Full event information: I wish to invite you to the following event. We have a wonderful and meaningful program planned. It is free and open to the public. Here is full information including my own statement regarding the ADL issue which much of the press has focused on (we have tried to stay above and apart from it). Thank you, Susie Davidson event organizer SUNDAY, JAN. 20, 2-4 p.m.: Joint Holocaust - Armenian Genocide exhibit at the Armenian Library and Museum of America. Holocaust and Armenian Genocide survivor keynote speakers. Eight state representatives and four state senators to attend; WBZ's Jordan Rich hosts; music by Armenian and local Klezmer musicians and Cantor Robbie Solomon of Temple Isaiah, Lexington; poetry by an Armenian and a Jewish teenager, and prayers by Rabbi Moshe Waldoks and Armenian clergy. PRESS: Boston Globe, City & Region cover article by Erica Noonan, Jan. 13, 2008: //www.boston.com/news/local/articles/2008/01/13/tragic_bond/ Allston-Brighton and Watertown Tabs, cover article by Richard Cherecwich, Jan. 4, 2008: //www.wickedlocal.com/watertown/homepage/x531359092 Boston Phoenix article by Ian Sands, Jan. 17: //thephoenix.com/article_ektid54789.aspx Jewish Advocate article by Molly Ritvo, Jan. 17 Forward article forthcoming. JTA article forthcoming. Boston.com listing: //calendar.boston.com/watertown-ma/events/show/81062827-joint-holoc aust-armenian-genocide-exhibit-event Info on Jan. 20 Armenian Genocide-Holocaust exhibit For Immediate Release Contacts Holocaust exhibit questions: Susie Davidson, Journalist and Author Phone: (617) 566-7557 E-mail: Susie_d@yahoo.com Armenian Genocide Exhibit and event questions: Christie Hardiman, Public Relations Coordinator Armenian Library and Museum of America E-mail: Christie@almainc.org Phone: (617) 926-2562, ext. 4 Fax: (617) 926-0175 Website: www.almainc.org Watertown, MA--December 20, 2007- The Armenian Library and Museum of America (ALMA) will be hosting a joint Holocaust - Armenian Genocide exhibit on Sunday, Jan. 20, 2008 from 2-4 p.m. The goal of the event is to further enhance the bond between two peoples who have each suffered horrific crimes against humanity, as they continue to recognize common ground and share a hope for a better future. Mr. Meyer Hack, Holocaust survivor and resident of Brighton, MA, and Mr. Kevork Norian, an Armenian Genocide survivor and resident of Arlington, MA, will be the keynote speakers of the event. Introductions will be done by WBZ radio talk host Jordan Rich. In addition to the exhibit and Mr. Hack's and Mr. Norian's personal stories, the event will include ethnic music by Armenian and Jewish performers Martin Haroutunian and Ara Sarkissian, Cantor Robbie Solomon of Safam, Glenn Dickson of Shirim and Naftule's Dream on clarinet and Grant Smith of the Klezmer Conservatory Orchestra on hand drum, as well as a poetry recital by an Armenian and a Jewish teenager. The event will begin with religious invocations by Armenian clergy and Rabbi Moshe Waldoks from Temple Beth Zion in Brookline. Honored guests of the event thus far include: State Senator Susan C. Fargo, State Senator Anthony D. Galluccio, State Senator Steven A. Tolman, State Senator Marian Walsh, State Rep. Ruth B. Balser, State Rep. William N. Brownsberger, State Rep. Linda Dorcena Forry, State Rep. Peter J. Koutoujian, State Rep. Charles A. Murphy, State Rep. Alice H. Peisch, State Rep. Frank I. Smizik, State Rep. Timothy J. Toomey, Jr., State Rep. Alice K. Wolf, and WWII veteran and Dachau liberator Cranston "Chan" Rogers. The event is sponsored by the following organizations: The Armenian Library and Museum of America The Armenian National Committee of America The Armenian Assembly of America Project SAVE Armenian Photograph Archives The Holocaust Center, Boston North, Inc., Peabody Strassler Family Center for Holocaust and Genocide Studies, Clark University, Worcester Facing History and Ourselves, Brookline The Holocaust exhibit will include photos, video, and valuables formerly belonging to inmates at Auschwitz that have been recently unveiled by 92-year-old Holocaust survivor and Brighton resident Meyer Hack. As a laundry worker, Hack retrieved these pieces from inmates' clothing when the latter was removed from them. Miraculously, he hid them from the Nazis throughout his years in the camps. These artifacts have not been publicly displayed yet, and after this event, they will be installed at the Holocaust museum Yad Vashem in Jerusalem in a special ceremony. The Armenian Genocide exhibit "In Memoriam," the only permanent exhibit on Armenian Genocide in the United States, is a memorial to the most tragic of all events in Armenia's 3,000 year-old history. The exhibit pays tribute to more than 1.5 million victims of the first Genocide of the 20th century. ALMA's exhibit is intended to help the visitor "feel" the Genocide as well as "learn" about it by conveying the horror of those deaths along with statistics and other accounts in text and photographs. The Armenian Genocide exhibit will be accompanied by additional photographs from Project SAVE Armenian Photograph Archives. Among these will be photographs of concentration camps taken by an Armenian WWII photographer from Belmont. Story behind the Holocaust exhibit: Holocaust survivor and Brighton resident Meyer Hack lost his beloved family during WWII, but not his will to live. By exercising extreme ingenuity, he survived the horrors of the Auschwitz, Birkenau and Dachau concentration camps. His story is among the most harrowing and remarkable in Davidson's book, "I Refused to Die: Stories of Boston-Area Holocaust Survivors and Soldiers who Liberated the Concentration Camps of World War II" (Ibbetson Street Press, 2005). This summer, Hack, who worked in the laundry room at Auschwitz, uncovered a personal cache of valuables from his attic. They include gold watches, a diamond ring and other jewelry that he found inside the confiscated clothing of the doomed inmates shipped to the camp. Hack managed to hide these items from the Nazis throughout his ordeals at the camps and a 1945 "Death March". In the final chapter of this fascinating story, Hack arrived at Dachau shortly before his liberation. Just as he was to be decontaminated and stripped, he spotted Avram Guttman, a man from his former town in Poland who had already gone through decontamination, quickly passed him the sock with the valuables, and was able to retrieve them later. There are no monograms or insignias or any other identifying information on any of the pieces. Photos are available. Hack has decided to share his story and the items in an exhibit, and Yad Vashem in Jerusalem is preparing a 2008 event and installation of these relics. Armenian and Kosher refreshments will be served at the event, which is free and open to the public. It will be alcohol-free, all ages, and handicapped-accessible. There is on-street parking as well as a large parking lot behind the building. ALMA is very close to the Mass. Turnpike Exit 17 and is on the route of many MBTA buses (www.mbta.com). For more information please contact Susie Davidson (617) 566-7557 or Christie Hardiman at ALMA (617) 926-2562, ext. 4. ### Note on the ADL controversy: This event is not being held to affect resolution of this issue. If some healing can come about because of it, then that of course would be great, but this event is about Mr. Hack and Mr. Norian. It was conceived of after I attended an October 7 Dream for Darfur rally at City Hall Plaza, where representatives of five 20th century genocides spoke, and then met an elderly Armenian man at my Worcester book reading in December who approached me and told me about his mother. I realized the absolute similarity of suffering. It was besheart that Dean Solomon then called me with the news of Meyer's unveiled secret, and John McGinness of Watertown Cable Access TV suggested I offer the exhibit to the Armenian community. I understand the complexities on both sides of the ADL issue. The Armenian officials have always made it very clear that Jews have been their strongest allies, and that all Jewish groups, including the ADL, are cordially invited to attend like anyone else as private citizens. No organizers have spoken to the press or have included anything in our publicity about the ADL. If the press has written about it, that has been the reporter's own decision. Susie Davidson About the Organizers and Sponsors Armenian Library and Museum of America (ALMA) Founded in 1971, ALMA's mission is to present and preserve the culture, history, art and contributions of the Armenian people to Americans and Armenians alike. Since its inception, ALMA's collection has grown to over 26,000 books and 20,000 artifacts, making it perhaps the largest and most diverse holding of Armenian cultural artifacts outside of Armenia. As a repository for heirlooms, the collection now represents a major resource not only for Armenian studies research, but as well as for preservation and illustration of the Armenian heritage. In 1988, ALMA acquired a 30,000 square foot facility in Watertown, MA - one of North America's oldest and most active Armenian communities. The facility includes exhibition galleries, Library, administrative offices, function hall, climate-controlled vaults and conservation lab. ALMA is the only independent Armenian Museum in the Diaspora funded solely through contributions of individual supporters. An active Board of Trustees and volunteer base augments the museum's staff. Museum's active schedule of changing exhibits includes the use of the library primarily by researchers and interested general public seeking research materials on Armenians. In addition, the museum sponsors lecture and presentation program on related topics. Hours: Friday and Sunday 1-5 p.m., Saturday 10 a.m.-2 p.m., and Thursday evenings from 6-9 p.m. Admission: Free admission for ALMA Members; $2 for students; $5 for non-members; Children 12 and under are free. Driving Directions: Take route 95 to 128 to 90 (Mass Pike East) towards Watertown. Take exit 17-Watertown/Newton. Go North 1 mile towards Watertown Square. As you cross the small bridge, get into the 2 left lanes. Turn left onto Main Street. Turn right onto Church Street, and then turn right into the municipal parking lot. MBTA Buses: 71, 70/70A, 57, 52, 59, 502, 504. Please visit www.mbta.com for schedules and maps. Project SAVE Armenian Photograph Archives Founded in 1975 by Ruth Thomasian, Project SAVE Armenian Photograph Archives is dedicated to saving the photographic heritage of the worldwide Armenian community. The Archives collects, documents, and preserves photographs of all subjects and time periods relating to Armenian people, their culture, and their country. Documenting the work of Armenian photographers is of special interest. With collections of more than 25,000 images, Project SAVE Archives promotes Armenian culture and history by making its photographs available for public use. Learn more about the archives at www.projectsave.org or call 617-923-4542. Armenian National Committee of America Armenian National Committee of America The Armenian National Committee is a grassroots Armenian American grassroots political organization. Working in coordination with a network of offices, chapters, and supporters throughout the United States and affiliated organizations around the world, the ANC actively advances the concerns of the Armenian-American community on a broad range of issues Armenian Assembly of America The Armenian Assembly, established in 1972, is a Washington-based nationwide organization promoting public understanding and awareness of Armenian issues. It is a 501(c)(3) tax-exempt membership organization. The Holocaust Center, Boston North Inc., Peabody The Holocaust Center, Boston North Inc. is part of the Peabody Institute Library's Center for the Study of Human Rights. The Center commemorates historical events through our programming and unique collection of books, videos, and archives. The Center's goals are: to document and to preserve history; to reduce hatred, prejudice, ignorance and indifference through education; to prevent future tragedies through the study of the universal lessons of this period. Strassler Family Center for Holocaust and Genocide Studies, Clark University, Worcester The Strassler Family Center for Holocaust and Genocide Studies at Clark University is a thriving and an intellectually dynamic forum for education and scholarship about the Holocaust, the Armenian Genocide, and other genocides around the world. This is the only program in the country that offers a Ph.D. in Holocaust History ad Genocide Studies. The mission of the Strassler Family Center for Holocaust and Genocide Studies reaches beyond the boundaries of the University: to educate professionals of many fields about genocide and the Holocaust; to provide a lecture series free of charge and open to the public; to use scholarship to address current problems stemming from the murderous past; and to participate in the public discussion about a host of issues ranging from the importance of intervention in genocidal situations today to the significance of state-sponsored denial of the Armenian genocide and the well-funded denial of the Holocaust. Dedicated to teaching, research, and public service, the Center trains the next cadre of Holocaust historians and genocide studies scholars of the future, teachers, Holocaust museum directors and curators, and experts in non-governmental organizations and government agencies. The establishment of this Ph.D. program has been acclaimed by experts in the field as the most decisive step to date in furthering Holocaust scholarship. The Center provides a successful model for academic institutions and organizations both nationally and internationally. This program has an important intellectual presence on the Clark campus, and it sends a clear signal to colleges across the country about the significance of this subject for students. Facing History and Ourselves, Brookline Since 1976, Facing History has been engaging students of diverse backgrounds in an examination of racism, prejudice, and antisemitism in order to promote the development of a more humane and informed citizenry. By studying the historical development and lessons of the Holocaust and other examples of genocide, students make the essential connection between history and the choices they confront in their own lives. Event organizer Susie Davidson is a Boston-based journalist who has written regularly for the Jewish Advocate and the weekly Tabs and has contributed to the Boston Globe City Weekly and the Forward. She has authored three books: "I Refused to Die: Stories of Boston-Area Holocaust Survivors and Soldiers who Liberated the Concentration Camps of World War II", "Jewish Life in Germany - Past, Present and Future: Our Ten-Day Seminar", and "Selected Poetry of Susie D" (all Ibbetson Street Press, Somerville). She has 150 poetry publications to date. Davidson, who gives regular book readings and talks on genocide awareness based on her book with WWII veteran Chan Rogers, conceived of this event following a suggestion by Watertown Access TV volunteer John McGinness to offer Hack's exhibit to the Armenian community. This spring, she will be teaching a course for Newton Community Education entitled "What Can the Stories of Holocaust Survivors and Liberating Soldiers Teach Us in the Face of Continuing Global Genocide?" Davidson is a co-coordinator of the Boston chapter of the Coalition on the Environment and Jewish Life, and a board member of the Alliance for a Healthy Tomorrow.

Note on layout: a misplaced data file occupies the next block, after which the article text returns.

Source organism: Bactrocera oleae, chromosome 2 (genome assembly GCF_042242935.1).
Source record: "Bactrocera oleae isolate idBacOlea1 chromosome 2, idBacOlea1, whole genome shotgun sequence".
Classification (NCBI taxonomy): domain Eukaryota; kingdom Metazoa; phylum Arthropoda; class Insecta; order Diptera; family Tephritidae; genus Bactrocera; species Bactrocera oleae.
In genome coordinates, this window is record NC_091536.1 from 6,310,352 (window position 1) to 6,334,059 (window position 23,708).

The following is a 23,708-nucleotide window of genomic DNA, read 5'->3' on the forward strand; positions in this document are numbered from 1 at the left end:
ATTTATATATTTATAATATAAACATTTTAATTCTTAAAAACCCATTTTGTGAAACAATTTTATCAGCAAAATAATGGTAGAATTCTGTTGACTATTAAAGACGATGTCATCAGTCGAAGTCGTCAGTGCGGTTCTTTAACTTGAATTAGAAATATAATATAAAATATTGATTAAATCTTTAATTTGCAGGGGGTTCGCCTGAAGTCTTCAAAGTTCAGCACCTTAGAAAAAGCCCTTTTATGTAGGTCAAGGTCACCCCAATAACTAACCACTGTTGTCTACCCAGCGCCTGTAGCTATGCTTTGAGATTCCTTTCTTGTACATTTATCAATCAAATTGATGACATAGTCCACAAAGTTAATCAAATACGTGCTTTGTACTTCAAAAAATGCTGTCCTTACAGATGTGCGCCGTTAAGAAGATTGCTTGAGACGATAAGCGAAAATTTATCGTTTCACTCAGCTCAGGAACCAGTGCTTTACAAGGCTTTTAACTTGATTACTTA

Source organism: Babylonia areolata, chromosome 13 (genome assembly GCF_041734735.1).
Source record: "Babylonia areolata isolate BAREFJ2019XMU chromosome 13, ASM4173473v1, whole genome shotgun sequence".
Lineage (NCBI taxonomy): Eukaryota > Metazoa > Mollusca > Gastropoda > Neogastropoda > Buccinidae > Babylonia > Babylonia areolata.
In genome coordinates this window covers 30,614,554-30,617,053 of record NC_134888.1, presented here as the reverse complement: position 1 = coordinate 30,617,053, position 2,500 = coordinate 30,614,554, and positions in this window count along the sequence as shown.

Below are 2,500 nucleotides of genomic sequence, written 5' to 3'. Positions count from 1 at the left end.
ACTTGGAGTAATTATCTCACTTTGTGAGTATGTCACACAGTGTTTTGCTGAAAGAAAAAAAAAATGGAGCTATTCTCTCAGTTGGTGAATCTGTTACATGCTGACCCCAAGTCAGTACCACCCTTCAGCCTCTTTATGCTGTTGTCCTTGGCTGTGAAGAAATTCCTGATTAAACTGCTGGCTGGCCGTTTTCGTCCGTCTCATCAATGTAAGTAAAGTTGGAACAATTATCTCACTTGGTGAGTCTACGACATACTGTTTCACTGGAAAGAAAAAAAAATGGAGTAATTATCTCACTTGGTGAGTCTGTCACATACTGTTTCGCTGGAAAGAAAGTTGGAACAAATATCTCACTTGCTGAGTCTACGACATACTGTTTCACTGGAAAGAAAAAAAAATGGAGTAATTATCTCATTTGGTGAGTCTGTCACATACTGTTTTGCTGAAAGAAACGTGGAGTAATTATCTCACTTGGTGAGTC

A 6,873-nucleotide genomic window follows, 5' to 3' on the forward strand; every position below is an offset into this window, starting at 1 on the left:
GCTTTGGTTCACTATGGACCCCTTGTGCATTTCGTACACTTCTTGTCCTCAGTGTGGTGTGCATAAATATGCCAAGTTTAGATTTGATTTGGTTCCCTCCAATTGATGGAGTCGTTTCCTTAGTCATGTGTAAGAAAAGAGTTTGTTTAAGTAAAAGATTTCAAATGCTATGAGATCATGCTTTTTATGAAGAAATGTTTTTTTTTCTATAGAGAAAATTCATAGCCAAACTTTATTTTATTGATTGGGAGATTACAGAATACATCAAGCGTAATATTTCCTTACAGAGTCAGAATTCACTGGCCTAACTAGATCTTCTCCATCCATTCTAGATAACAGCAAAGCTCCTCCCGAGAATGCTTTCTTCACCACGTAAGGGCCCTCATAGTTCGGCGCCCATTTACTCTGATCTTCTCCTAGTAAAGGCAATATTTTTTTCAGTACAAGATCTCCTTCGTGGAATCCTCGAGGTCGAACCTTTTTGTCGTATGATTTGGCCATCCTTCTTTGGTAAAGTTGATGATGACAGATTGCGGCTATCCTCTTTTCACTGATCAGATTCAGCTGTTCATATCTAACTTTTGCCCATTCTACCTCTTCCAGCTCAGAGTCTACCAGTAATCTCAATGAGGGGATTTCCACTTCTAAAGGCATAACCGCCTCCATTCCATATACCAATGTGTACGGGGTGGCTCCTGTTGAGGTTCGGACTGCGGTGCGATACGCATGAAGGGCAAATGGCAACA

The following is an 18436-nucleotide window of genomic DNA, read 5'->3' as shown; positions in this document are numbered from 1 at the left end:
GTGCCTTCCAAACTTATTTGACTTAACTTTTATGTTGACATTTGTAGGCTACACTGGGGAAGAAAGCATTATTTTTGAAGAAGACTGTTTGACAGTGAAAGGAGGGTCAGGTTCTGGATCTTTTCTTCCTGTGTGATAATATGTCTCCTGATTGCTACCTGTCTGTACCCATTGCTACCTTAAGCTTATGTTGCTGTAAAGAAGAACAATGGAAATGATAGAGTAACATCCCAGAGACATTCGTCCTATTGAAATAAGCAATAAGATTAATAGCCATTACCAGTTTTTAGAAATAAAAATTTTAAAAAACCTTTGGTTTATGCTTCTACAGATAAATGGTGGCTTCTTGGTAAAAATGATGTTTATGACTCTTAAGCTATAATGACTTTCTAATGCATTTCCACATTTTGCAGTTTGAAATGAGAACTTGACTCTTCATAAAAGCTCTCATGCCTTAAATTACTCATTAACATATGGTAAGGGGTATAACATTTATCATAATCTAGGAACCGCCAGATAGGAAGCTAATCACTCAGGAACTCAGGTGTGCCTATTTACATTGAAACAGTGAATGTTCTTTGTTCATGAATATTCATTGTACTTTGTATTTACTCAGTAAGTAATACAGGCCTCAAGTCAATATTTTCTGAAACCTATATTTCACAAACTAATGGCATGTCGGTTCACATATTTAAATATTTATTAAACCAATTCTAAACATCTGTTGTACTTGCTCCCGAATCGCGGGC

Posted: January 18 2008 at 6:58 PM